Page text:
Sport has the power to unite communities and create social change. During a recent interview with Emerging Cricket, Nigeria’s women’s team captain Samantha Agazuma stated that ‘female cricket can be an uplifting and empowering force’. But in order for people to experience the benefits of a sport such as cricket, participants must have a safe and welcoming place to play the sport. Emerging Cricket spoke to Musana Felix about the Soroti Cricket Academy, one such place.
Soroti’s early story
Felix is the founder of the Soroti Cricket Academy. His journey with the sport started in 2001. During his time at school, Felix’s ‘developed a strong passion for the game whilst also ‘realising a sense of responsibility.’
Fast forward to 2014, Felix was working in Soroti, a city in the eastern region of Uganda, and it was here that he realised the need to create a safe place for children to play. In 2014, the majority of cricket-related activity was limited to two locations, Jinja and the capital city Kampala.
But Felix’s passion for the game remained and one chance meeting kickstarted his drive to establish cricket in the city.
‘One day while on my evening jog I met a group of five girls playing cricket without suitable equipment. As much as they loved the game, the lack of equipment made it rather unsafe, making it impossible for them to play cricket the right way. Batters did not have gloves, pads, and helmets, The wicket keeper did not have wicket keeping pads and gloves. They only had one ball and they were bowling really fast,’ he says.
‘I was touched by their passion and bravery and started helping them by mobilising and purchasing equipment every time I travelled back to the city.’
As Felix continued to purchase more equipment and word spread that cricket had come to town, ‘the numbers of interested kids grew to around 30 boys and girls. The sessions were held at the Soroti Sports ground and that is how the Soroti Cricket Academy started.’
Soon after starting the academy, Felix and the other individuals involved with the project ‘soon realised that the area’s socio-economic conditions, and the children’s lack of self-esteem were a hindrance to the development of their cricket talent. In a situation where girls are almost certain to be married by the age of 13 and boys go into casual manual labour, cricket became a key distraction to keep them in school and keep them aspiring more.’ Ensuring that children stated in school and continued to have life or sporting aspirations ‘forms the cornerstone of the academy’s mission and vision.’
An academy with a broader purpose
Felix is cognisant of Uganda’s many serious social and developmental challenges.
‘Youth in Uganda face a lot of challenges. For example, the cost of education means that very few families can afford good schools for their children. As a result, many teenagers are dropping out of school, facing unemployment and poverty. This in turn creates other problems, including parents giving away their girls for marriage before they turn 18 in return for a financial incentive. Alongside the situations already described, teenage drug and alcohol can be prevalent abuse along with teenage pregnancies’.
The Academy is directly involved in responding to these challenges. According to Felix, ‘the academy works with teenagers who have dropped out of school.’
Felix believes that sport can make a particularly significant difference to Ugandans. ‘Sport has provided livelihood opportunities for Ugandans; it has helped them obtain scholarships at universities; it has created role models for young Ugandans, and has united all Ugandans.’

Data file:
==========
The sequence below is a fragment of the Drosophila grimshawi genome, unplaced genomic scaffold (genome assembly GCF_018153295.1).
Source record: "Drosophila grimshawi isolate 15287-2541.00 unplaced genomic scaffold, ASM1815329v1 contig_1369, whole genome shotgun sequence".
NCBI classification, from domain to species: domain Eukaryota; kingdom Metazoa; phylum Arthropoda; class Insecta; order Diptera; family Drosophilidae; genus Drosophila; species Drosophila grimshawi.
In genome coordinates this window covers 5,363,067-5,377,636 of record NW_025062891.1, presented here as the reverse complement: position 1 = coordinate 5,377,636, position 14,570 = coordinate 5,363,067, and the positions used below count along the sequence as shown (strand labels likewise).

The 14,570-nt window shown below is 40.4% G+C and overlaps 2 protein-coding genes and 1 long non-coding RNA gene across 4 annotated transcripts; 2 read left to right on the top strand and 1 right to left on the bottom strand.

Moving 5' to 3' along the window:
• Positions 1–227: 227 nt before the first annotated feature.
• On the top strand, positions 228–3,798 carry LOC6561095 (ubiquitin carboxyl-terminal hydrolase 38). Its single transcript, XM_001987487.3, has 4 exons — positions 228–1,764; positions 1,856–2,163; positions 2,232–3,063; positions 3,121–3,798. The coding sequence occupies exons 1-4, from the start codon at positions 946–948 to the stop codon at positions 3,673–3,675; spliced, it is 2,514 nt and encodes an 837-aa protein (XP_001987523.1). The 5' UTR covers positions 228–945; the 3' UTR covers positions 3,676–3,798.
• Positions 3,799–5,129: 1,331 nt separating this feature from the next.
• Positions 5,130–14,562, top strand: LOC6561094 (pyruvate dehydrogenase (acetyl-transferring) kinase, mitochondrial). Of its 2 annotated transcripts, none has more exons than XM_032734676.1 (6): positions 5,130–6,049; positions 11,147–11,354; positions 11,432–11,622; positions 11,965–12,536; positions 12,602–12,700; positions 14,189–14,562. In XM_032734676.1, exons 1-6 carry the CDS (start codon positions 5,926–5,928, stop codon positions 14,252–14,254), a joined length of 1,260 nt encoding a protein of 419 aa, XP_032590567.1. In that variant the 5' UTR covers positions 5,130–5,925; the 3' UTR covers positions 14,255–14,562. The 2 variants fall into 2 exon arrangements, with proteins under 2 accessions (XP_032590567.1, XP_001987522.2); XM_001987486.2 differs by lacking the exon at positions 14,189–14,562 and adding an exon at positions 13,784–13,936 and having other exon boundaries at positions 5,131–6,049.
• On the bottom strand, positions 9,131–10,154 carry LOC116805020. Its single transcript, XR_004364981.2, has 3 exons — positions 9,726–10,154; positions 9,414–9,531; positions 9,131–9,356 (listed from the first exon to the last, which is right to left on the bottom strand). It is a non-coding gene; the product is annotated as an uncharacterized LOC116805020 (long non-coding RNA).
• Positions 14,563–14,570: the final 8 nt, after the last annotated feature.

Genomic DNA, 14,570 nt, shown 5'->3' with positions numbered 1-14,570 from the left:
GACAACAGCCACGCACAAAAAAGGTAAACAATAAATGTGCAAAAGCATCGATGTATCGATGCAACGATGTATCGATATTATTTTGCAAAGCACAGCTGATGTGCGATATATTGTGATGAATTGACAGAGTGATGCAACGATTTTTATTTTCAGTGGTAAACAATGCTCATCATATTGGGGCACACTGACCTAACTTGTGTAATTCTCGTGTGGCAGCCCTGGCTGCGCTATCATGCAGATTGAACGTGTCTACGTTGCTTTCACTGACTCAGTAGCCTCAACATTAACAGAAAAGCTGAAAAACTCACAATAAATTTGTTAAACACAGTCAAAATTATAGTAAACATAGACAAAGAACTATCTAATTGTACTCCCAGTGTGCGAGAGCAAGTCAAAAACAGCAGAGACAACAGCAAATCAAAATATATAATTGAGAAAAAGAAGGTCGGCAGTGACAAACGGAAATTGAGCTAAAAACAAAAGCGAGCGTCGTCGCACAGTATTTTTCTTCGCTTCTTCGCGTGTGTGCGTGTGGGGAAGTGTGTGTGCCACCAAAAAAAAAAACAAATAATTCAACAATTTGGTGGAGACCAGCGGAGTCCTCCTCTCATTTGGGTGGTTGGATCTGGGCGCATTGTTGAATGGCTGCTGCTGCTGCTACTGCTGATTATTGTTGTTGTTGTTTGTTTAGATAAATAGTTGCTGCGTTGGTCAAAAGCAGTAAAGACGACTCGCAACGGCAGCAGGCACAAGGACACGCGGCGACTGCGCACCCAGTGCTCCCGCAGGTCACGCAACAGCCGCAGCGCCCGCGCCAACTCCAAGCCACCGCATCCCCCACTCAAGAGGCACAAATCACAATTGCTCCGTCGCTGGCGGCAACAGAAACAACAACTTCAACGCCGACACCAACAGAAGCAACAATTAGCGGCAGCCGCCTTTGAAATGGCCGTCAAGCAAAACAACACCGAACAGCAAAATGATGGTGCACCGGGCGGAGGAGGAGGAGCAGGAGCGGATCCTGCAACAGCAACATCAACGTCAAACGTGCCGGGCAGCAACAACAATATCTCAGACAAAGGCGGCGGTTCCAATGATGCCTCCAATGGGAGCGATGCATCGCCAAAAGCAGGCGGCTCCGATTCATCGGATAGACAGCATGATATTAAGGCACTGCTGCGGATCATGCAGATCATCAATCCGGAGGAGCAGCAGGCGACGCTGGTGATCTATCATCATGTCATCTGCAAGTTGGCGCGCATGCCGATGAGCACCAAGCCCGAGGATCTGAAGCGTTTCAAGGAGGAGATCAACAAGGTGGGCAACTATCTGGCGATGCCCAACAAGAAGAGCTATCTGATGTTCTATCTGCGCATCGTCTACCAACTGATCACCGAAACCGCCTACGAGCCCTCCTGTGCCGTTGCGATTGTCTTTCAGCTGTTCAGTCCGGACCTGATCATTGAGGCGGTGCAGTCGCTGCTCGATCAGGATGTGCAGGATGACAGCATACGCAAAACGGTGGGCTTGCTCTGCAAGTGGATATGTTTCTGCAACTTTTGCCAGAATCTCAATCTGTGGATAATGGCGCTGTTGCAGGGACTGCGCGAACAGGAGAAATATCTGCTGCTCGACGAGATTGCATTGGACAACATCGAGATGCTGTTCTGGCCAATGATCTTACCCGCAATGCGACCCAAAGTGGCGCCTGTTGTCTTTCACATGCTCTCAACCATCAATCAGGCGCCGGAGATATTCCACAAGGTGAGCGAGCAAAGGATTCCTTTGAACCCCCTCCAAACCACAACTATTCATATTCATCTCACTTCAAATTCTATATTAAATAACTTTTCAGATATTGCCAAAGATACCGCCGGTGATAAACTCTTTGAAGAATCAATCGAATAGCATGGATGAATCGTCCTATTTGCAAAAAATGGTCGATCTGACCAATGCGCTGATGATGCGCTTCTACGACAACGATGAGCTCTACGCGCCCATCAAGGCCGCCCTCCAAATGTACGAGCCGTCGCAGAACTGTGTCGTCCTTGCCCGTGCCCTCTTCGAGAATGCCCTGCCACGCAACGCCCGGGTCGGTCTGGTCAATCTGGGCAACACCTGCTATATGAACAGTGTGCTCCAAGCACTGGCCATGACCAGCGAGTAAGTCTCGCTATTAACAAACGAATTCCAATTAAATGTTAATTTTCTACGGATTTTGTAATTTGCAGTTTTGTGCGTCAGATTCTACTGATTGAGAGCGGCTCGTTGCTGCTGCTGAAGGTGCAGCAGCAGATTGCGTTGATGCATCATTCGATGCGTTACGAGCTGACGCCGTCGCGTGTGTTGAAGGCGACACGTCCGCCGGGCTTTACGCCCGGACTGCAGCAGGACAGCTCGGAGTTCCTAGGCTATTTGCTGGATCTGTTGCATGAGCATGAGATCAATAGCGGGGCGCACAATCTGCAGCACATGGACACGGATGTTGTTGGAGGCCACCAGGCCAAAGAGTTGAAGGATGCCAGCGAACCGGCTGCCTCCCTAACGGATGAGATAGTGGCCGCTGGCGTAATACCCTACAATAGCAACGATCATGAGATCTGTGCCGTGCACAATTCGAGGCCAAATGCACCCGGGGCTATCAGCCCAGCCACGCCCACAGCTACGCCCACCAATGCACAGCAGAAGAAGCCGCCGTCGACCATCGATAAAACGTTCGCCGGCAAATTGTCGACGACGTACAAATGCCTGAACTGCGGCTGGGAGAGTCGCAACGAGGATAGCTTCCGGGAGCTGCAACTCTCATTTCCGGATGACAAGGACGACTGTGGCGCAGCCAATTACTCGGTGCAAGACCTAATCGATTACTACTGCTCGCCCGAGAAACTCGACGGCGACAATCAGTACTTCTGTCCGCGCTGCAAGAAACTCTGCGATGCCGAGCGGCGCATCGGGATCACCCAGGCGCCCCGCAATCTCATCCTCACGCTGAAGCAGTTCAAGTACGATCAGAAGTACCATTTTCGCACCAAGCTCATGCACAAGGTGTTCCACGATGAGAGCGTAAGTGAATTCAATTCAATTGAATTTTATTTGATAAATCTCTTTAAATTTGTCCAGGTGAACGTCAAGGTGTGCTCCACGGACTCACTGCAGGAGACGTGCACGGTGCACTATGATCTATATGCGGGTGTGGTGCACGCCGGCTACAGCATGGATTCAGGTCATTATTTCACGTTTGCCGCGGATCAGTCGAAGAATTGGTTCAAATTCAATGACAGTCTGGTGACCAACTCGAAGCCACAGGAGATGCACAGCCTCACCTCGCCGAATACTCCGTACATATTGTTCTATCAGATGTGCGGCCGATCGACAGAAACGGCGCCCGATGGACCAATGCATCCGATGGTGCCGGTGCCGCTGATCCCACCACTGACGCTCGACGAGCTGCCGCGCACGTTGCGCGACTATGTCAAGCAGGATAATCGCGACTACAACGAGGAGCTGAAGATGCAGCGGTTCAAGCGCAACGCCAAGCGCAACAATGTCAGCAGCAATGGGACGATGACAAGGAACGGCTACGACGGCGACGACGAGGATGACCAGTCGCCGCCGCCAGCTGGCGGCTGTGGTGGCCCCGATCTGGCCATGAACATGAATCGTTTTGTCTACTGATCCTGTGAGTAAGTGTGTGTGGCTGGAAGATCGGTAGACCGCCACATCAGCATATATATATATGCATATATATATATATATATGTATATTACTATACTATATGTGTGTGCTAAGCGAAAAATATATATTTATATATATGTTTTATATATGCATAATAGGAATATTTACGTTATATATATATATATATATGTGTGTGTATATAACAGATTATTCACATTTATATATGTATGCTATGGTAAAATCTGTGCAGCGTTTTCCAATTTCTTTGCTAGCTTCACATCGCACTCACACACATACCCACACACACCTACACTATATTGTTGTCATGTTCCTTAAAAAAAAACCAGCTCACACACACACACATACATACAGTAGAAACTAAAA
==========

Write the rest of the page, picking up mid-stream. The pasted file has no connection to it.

Soroti’s people support the academy because of its track record so far, and the general love for sport in Uganda. The academy’s reputation is reinforced by its support for participants in their education. According to Felix, the academy offers services that ‘improve player welfare through career guidance, mentorship to overcome family or social issues challenges, and simple access to education through donation of books and study materials.’
The impacts, according Felix, are multifaceted. He says, ‘the other services we (the Soroti Cricket Academy) offer our cricketers have helped kids stay in school for longer, become less susceptible to early marriages, and helped steer kids away from crime and drug abuse’.
Notably these services help to increase the knowledge and awareness of HIV AIDS with the aim of helping reduce its community transmission in Uganda.
Building on success stories for the future
Soroti has played a part in the emergence of some of Uganda’s national team players They have, in turn, become role models for current members of the Academy. Notable women’s players include Ilukor Esther, national team wicket keeper and U-19 captain; Alako Proscovia, the first woman to score a century for Uganda; and national team opening bowler Joyce Mary Apio.
‘When kids from Soroti see their peers at the back of the national newspapers it develops feelings of pride and success. The feeling of success and the need to keep trying has helped focus and stay engaged,’ says Felix.
Felix has grand plans for the academy’s future. These include improving the main oval in Soroti, setting up practice nets and to build an astroturf wicket. Reflecting honestly, Felix notes that the facilities are ‘not in good condition, affecting the quality of sessions with the cricketers.’
In order to further develop the Soroti Cricket Academy, Felix and his team are ‘aiming at building the right partnerships to mutually support some of the academy projects and alleviate some of the challenges faced as we empower the kids and develop the sport.’
‘We are also looking at giving some young players more international exposure to also help them improve their talent further,’ he finishes.
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